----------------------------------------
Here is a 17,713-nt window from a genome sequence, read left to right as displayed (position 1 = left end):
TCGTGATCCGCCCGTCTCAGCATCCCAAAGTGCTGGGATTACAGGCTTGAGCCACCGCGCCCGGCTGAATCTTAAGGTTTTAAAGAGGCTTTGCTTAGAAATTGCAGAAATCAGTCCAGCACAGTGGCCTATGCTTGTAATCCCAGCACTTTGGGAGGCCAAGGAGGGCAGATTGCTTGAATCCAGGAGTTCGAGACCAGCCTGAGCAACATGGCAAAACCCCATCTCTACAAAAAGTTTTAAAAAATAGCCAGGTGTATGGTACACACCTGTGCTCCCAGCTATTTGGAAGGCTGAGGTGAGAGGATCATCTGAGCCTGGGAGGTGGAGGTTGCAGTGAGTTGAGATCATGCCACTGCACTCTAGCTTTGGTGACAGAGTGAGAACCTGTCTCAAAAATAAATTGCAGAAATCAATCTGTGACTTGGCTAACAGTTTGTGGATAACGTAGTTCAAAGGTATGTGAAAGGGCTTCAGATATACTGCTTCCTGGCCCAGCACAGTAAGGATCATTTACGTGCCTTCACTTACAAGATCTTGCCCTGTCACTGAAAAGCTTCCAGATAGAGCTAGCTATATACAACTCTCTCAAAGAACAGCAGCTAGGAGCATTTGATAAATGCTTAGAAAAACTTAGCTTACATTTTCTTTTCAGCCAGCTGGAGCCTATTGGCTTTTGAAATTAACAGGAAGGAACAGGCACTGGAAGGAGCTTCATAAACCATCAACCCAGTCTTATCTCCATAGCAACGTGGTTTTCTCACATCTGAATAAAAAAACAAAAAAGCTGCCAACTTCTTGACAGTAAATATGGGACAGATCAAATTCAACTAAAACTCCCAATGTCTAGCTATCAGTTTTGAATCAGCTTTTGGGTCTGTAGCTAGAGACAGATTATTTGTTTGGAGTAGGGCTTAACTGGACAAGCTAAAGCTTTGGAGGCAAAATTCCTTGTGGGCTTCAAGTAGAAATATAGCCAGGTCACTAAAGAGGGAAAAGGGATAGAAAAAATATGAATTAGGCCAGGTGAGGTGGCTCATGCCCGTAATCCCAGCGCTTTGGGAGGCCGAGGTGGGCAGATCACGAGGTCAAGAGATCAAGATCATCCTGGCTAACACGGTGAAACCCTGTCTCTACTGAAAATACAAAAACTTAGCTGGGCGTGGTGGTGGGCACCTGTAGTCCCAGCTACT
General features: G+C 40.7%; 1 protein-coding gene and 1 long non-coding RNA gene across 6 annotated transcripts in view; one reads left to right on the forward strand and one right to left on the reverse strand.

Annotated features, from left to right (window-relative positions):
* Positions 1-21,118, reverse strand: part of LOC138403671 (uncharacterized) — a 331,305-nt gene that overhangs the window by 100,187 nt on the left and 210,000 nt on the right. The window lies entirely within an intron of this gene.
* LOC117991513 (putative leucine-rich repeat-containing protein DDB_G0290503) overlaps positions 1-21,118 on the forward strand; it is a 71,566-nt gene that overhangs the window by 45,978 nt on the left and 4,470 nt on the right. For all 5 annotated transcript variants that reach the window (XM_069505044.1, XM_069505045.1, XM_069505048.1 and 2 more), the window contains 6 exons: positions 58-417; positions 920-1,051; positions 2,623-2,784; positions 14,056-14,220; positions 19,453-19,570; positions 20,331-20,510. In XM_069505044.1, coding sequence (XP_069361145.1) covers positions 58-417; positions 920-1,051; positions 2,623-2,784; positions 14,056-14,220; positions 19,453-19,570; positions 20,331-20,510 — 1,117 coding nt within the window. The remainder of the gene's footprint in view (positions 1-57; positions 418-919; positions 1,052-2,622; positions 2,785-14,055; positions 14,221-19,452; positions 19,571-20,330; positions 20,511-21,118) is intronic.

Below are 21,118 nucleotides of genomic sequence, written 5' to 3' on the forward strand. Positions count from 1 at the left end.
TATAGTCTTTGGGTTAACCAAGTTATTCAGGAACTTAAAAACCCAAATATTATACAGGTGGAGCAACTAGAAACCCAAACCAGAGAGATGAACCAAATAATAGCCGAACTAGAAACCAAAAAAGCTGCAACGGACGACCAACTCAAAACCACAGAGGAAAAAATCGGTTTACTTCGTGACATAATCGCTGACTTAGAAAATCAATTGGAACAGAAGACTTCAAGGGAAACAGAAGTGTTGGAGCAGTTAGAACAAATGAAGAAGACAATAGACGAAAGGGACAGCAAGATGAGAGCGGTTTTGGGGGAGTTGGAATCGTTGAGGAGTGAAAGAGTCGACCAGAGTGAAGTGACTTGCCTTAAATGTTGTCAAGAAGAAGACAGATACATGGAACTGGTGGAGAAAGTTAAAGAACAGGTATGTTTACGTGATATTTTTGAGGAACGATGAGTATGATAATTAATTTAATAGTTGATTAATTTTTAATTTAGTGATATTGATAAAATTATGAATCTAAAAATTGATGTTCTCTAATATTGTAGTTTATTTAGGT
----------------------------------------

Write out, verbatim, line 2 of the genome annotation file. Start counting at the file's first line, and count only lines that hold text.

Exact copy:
TCGTGATCCGCCCGTCTCAGCATCCCAAAGTGCTGGGATTACAGGCTTGAGCCACCGCGCCCGGCTGAATCTTAAGGTTTTAAAGAGGCTTTGCTTAGAAATTGCAGAAATCAGTCCAGCACAGTGGCCTATGCTTGTAATCCCAGCACTTTGGGAGGCCAAGGAGGGCAGATTGCTTGAATCCAGGAGTTCGAGACCAGCCTGAGCAACATGGCAAAACCCCATCTCTACAAAAAGTTTTAAAAAATAGCCAGGTGTATGGTACACACCTGTGCTCCCAGCTATTTGGAAGGCTGAGGTGAGAGGATCATCTGAGCCTGGGAGGTGGAGGTTGCAGTGAGTTGAGATCATGCCACTGCACTCTAGCTTTGGTGACAGAGTGAGAACCTGTCTCAAAAATAAATTGCAGAAATCAATCTGTGACTTGGCTAACAGTTTGTGGATAACGTAGTTCAAAGGTATGTGAAAGGGCTTCAGATATACTGCTTCCTGGCCCAGCACAGTAAGGATCATTTACGTGCCTTCACTTACAAGATCTTGCCCTGTCACTGAAAAGCTTCCAGATAGAGCTAGCTATATACAACTCTCTCAAAGAACAGCAGCTAGGAGCATTTGATAAATGCTTAGAAAAACTTAGCTTACATTTTCTTTTCAGCCAGCTGGAGCCTATTGGCTTTTGAAATTAACAGGAAGGAACAGGCACTGGAAGGAGCTTCATAAACCATCAACCCAGTCTTATCTCCATAGCAACGTGGTTTTCTCACATCTGAATAAAAAAACAAAAAAGCTGCCAACTTCTTGACAGTAAATATGGGACAGATCAAATTCAACTAAAACTCCCAATGTCTAGCTATCAGTTTTGAATCAGCTTTTGGGTCTGTAGCTAGAGACAGATTATTTGTTTGGAGTAGGGCTTAACTGGACAAGCTAAAGCTTTGGAGGCAAAATTCCTTGTGGGCTTCAAGTAGAAATATAGCCAGGTCACTAAAGAGGGAAAAGGGATAGAAAAAATATGAATTAGGCCAGGTGAGGTGGCTCATGCCCGTAATCCCAGCGCTTTGGGAGGCCGAGGTGGGCAGATCACGAGGTCAAGAGATCAAGATCATCCTGGCTAACACGGTGAAACCCTGTCTCTACTGAAAATACAAAAACTTAGCTGGGCGTGGTGGTGGGCACCTGTAGTCCCAGCTACT